It's shutters for Bangkok's street vendors come end of the year

Street food stalls, such as this one in the Phrakanong district of Bangkok, will be banned by the Bangkok Metropolitan Administration by the end of the year to reclaim the city's pavements for pedestrians.
Street food stalls, such as this one in the Phrakanong district of Bangkok, will be banned by the Bangkok Metropolitan Administration by the end of the year to reclaim the city's pavements for pedestrians.PHOTO: AGENCE FRANCE-PRESSE

Only two popular tourist areas spared as the city sets out to clear sidewalk congestion

Food vendors will disappear from Bangkok's streets by the end of the year, if the Bangkok Metropolitan Administration (BMA) has its way.

The BMA, which formulates and implements policies for Thailand's capital, launched a sidewalk clean-up operation this year to purge street stalls and reclaim the pavements for pedestrians.

It has already banned illegal street vendors selling everything from clothes to food at the Siam Square and Pratunam shopping districts, where the sidewalk congestion slowed down pedestrians and caused traffic jams.

Now the rest of the city is in its cross hairs, with the exception of Yaowarat in Chinatown and backpackers' haven Khao San Road.

Acknowledging that tourists flock to these two areas for the street culture, including the food, Dr Vallop Suwandee, BMA chief adviser, told The Straits Times that street vendors there will get to stay but will have to follow zoning and schedule regulations.

"There will be no relocation, they will be at the same place but in an orderly fashion, and they need to follow food sanitation rules," he said over the phone.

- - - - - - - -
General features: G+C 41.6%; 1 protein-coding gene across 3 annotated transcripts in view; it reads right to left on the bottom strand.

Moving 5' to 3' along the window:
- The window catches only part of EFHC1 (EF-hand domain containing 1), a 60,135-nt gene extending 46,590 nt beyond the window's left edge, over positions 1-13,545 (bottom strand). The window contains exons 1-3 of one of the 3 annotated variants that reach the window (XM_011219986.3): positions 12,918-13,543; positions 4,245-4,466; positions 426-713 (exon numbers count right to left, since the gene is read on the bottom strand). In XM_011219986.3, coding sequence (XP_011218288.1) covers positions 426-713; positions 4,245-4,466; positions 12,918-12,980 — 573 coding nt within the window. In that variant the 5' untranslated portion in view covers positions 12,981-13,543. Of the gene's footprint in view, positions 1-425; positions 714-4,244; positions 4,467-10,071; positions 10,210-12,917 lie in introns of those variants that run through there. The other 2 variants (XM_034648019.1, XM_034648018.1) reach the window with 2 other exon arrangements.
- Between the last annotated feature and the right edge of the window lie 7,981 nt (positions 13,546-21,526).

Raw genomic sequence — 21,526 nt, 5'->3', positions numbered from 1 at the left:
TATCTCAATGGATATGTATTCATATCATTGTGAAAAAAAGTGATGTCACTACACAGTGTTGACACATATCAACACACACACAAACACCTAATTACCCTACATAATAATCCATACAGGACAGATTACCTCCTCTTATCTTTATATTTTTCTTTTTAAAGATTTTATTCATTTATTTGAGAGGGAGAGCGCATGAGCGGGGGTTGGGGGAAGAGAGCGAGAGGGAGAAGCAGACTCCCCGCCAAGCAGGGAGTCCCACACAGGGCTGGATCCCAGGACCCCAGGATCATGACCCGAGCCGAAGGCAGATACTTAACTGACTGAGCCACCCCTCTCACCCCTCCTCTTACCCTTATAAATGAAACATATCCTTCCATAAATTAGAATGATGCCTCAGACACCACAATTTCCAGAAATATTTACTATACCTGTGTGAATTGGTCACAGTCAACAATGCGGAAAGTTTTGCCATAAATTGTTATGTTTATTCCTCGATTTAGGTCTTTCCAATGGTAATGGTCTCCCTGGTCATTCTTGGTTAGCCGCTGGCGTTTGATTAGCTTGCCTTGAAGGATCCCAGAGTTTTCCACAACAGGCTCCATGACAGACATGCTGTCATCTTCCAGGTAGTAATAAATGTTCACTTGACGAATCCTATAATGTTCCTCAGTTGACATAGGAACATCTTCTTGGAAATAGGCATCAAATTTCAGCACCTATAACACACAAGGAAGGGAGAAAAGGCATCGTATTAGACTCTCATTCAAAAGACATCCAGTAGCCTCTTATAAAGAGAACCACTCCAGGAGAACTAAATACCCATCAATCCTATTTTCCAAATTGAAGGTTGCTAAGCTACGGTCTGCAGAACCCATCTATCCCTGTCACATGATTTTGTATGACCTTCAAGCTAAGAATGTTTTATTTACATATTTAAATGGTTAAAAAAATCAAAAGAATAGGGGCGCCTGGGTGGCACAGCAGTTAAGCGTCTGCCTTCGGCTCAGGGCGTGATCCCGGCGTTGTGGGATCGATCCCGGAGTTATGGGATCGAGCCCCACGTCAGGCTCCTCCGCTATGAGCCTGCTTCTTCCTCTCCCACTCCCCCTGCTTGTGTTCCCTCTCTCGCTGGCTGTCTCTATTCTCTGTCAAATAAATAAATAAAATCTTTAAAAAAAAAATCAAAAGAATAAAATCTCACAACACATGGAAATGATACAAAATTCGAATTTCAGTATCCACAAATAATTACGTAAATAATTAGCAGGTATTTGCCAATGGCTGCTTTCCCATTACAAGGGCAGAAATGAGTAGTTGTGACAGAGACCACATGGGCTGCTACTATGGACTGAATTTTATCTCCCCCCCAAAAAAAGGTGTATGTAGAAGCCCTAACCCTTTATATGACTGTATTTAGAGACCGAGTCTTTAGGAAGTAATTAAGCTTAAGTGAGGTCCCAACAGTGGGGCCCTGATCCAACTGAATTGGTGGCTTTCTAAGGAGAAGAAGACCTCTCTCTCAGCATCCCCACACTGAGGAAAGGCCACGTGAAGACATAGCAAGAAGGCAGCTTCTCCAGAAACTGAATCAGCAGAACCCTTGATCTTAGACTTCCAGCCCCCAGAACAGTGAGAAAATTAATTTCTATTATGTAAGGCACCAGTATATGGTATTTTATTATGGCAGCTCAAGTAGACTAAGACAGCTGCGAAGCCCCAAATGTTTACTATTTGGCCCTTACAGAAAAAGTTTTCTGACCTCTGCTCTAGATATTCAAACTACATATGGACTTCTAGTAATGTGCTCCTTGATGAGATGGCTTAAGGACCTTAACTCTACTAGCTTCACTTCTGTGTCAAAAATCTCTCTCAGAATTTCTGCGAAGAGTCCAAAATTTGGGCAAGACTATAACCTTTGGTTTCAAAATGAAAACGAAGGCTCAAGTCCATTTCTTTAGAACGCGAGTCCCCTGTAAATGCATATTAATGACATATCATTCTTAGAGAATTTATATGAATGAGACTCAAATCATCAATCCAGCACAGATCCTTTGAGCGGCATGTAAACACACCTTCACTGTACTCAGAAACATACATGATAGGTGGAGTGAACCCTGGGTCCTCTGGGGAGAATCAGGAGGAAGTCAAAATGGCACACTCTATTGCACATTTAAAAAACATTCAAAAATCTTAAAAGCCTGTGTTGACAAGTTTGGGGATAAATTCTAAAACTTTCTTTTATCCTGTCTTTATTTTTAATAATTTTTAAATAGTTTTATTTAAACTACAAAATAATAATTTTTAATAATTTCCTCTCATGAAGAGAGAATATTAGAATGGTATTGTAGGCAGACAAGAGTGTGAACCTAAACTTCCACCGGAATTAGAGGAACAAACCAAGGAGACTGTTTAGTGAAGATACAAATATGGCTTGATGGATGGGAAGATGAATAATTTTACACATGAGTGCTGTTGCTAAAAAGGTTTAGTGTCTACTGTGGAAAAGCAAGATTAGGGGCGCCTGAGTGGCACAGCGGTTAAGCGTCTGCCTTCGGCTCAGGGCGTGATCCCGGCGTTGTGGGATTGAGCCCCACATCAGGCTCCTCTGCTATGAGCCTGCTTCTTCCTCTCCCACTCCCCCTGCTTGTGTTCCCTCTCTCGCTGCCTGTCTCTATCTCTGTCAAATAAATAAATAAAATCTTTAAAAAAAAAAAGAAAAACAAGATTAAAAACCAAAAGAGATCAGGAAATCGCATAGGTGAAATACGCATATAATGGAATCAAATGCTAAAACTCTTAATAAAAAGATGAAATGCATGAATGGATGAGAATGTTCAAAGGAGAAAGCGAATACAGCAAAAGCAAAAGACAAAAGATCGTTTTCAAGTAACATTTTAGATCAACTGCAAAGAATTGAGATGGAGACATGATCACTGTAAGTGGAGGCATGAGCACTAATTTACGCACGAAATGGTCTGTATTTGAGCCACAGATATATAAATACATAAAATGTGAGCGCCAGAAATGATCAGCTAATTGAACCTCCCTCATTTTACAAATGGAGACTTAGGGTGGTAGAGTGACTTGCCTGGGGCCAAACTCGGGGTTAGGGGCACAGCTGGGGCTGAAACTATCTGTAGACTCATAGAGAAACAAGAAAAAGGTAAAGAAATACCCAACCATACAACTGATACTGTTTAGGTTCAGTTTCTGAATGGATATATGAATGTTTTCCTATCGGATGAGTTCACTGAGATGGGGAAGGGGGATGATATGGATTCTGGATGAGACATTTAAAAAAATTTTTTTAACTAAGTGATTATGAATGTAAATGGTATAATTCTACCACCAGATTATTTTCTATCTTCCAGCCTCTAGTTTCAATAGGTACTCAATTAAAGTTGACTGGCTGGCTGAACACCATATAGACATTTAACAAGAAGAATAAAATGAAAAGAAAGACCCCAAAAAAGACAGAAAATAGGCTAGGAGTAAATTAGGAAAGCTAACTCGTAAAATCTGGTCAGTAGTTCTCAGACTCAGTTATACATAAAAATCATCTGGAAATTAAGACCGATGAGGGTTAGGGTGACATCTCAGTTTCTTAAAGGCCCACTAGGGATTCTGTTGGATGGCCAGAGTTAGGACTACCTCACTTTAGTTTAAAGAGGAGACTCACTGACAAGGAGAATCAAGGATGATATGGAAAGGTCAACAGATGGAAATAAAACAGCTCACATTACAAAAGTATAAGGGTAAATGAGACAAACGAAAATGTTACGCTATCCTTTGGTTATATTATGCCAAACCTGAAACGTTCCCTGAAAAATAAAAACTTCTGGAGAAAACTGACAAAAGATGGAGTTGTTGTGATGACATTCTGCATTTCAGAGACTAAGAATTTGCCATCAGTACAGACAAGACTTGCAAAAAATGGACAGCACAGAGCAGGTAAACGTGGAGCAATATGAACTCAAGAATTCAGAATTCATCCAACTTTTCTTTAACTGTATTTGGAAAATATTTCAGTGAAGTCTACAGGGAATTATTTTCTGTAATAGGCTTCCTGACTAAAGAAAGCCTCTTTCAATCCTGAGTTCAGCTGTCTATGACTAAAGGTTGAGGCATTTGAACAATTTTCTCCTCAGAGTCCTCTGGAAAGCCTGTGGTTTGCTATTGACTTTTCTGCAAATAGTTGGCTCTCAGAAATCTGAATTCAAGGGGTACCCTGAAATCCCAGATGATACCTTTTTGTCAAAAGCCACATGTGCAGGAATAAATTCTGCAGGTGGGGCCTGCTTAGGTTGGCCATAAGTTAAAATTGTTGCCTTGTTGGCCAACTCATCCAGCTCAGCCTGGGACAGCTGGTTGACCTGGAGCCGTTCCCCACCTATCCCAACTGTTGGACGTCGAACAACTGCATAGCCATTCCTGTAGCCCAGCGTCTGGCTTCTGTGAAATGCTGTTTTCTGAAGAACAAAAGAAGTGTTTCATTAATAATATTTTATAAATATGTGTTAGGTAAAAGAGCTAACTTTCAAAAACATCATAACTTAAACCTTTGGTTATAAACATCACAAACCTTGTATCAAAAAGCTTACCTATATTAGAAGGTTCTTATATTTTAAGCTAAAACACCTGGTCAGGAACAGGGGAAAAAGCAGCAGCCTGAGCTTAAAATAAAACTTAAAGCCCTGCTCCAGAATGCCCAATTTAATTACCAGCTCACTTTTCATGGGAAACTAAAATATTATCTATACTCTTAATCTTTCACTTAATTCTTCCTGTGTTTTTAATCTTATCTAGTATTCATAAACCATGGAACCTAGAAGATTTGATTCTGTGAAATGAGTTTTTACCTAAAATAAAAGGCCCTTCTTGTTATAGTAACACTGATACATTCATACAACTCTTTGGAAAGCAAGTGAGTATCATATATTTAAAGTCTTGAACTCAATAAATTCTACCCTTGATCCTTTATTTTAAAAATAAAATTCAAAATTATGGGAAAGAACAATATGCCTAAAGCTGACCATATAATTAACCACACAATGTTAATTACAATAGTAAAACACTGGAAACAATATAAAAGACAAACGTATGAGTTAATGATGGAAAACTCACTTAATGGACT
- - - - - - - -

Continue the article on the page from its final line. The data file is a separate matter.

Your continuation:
"We will find other venues for them off the main streets," he said. "There have been a lot of complaints from pedestrians over this because of the traffic."

Khao San is a favourite among low-budget travellers and is known for its bars and cheap pad thai (noodles). Yaowarat is popular for its seafood, served on makeshift tables that magically materialise along the street in the evenings.

There are fears that in curbing its sidewalk mayhem, the city is losing its chaotic charm, and a part of its culture. "I definitely think it will be losing something very crucial if the vendors are taken away because that's one of the best parts of the city," said Mr Brendan O'Donnell, a tourist from Seattle.

Last month, Bangkok was named the finest street food destination in the world by CNN for the second year running.

"Food is the main reason why people come here," said Ms Carolina Wozniva, a tourist from Poland. "So why would you come here now if the food vendors are gone?"

Aside from Siam Square and Pratunam, the authorities have also cleared the flea market under the Memorial Bridge and Pak Klong flower market nearby.

"All the others, they need to be gone. They have to be cleared, there are no exceptions," Dr Vallop said of street vendors in other districts in Bangkok. "It is virtually impossible to clear all of Bangkok but it will also be absurd to return to the previous set-up."

But BMA's beautification campaign is not for everyone.

"I've been to cities like Singapore and Tokyo, they're really clean, really orderly. But my favourite thing about Bangkok is that it retains this kind of wild energy," Mr O'Donnell said.

"It's not exactly clean and orderly like Tokyo, but it's still very comfortable and vibrant."

A version of this article appeared in the print edition of The Straits Times on April 19, 2017, with the headline 'It's shutters for Bangkok's street vendors come end of the year'. Print Edition | Subscribe